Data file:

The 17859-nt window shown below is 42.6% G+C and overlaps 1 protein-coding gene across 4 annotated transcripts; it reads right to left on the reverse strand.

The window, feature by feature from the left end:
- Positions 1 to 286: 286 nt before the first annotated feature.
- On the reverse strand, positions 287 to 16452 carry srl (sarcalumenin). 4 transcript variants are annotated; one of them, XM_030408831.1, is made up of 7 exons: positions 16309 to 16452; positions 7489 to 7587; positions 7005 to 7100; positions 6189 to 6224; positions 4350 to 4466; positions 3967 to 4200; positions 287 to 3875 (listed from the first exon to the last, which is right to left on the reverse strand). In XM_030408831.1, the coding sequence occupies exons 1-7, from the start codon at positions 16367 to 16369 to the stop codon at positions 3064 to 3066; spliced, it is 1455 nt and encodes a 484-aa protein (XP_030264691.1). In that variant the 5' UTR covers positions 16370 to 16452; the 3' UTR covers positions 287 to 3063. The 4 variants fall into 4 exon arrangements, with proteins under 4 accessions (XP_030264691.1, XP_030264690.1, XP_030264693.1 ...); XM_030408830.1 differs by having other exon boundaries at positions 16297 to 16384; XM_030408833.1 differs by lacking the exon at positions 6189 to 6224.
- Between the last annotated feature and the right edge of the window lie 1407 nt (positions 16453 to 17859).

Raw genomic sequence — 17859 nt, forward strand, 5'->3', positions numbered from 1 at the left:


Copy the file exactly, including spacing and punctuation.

The 17859-nt window shown below is 42.6% G+C and overlaps 1 protein-coding gene across 4 annotated transcripts; it reads right to left on the reverse strand.

The window, feature by feature from the left end:
- Positions 1 to 286: 286 nt before the first annotated feature.
- On the reverse strand, positions 287 to 16452 carry srl (sarcalumenin). 4 transcript variants are annotated; one of them, XM_030408831.1, is made up of 7 exons: positions 16309 to 16452; positions 7489 to 7587; positions 7005 to 7100; positions 6189 to 6224; positions 4350 to 4466; positions 3967 to 4200; positions 287 to 3875 (listed from the first exon to the last, which is right to left on the reverse strand). In XM_030408831.1, the coding sequence occupies exons 1-7, from the start codon at positions 16367 to 16369 to the stop codon at positions 3064 to 3066; spliced, it is 1455 nt and encodes a 484-aa protein (XP_030264691.1). In that variant the 5' UTR covers positions 16370 to 16452; the 3' UTR covers positions 287 to 3063. The 4 variants fall into 4 exon arrangements, with proteins under 4 accessions (XP_030264691.1, XP_030264690.1, XP_030264693.1 ...); XM_030408830.1 differs by having other exon boundaries at positions 16297 to 16384; XM_030408833.1 differs by lacking the exon at positions 6189 to 6224.
- Between the last annotated feature and the right edge of the window lie 1407 nt (positions 16453 to 17859).

Raw genomic sequence — 17859 nt, forward strand, 5'->3', positions numbered from 1 at the left: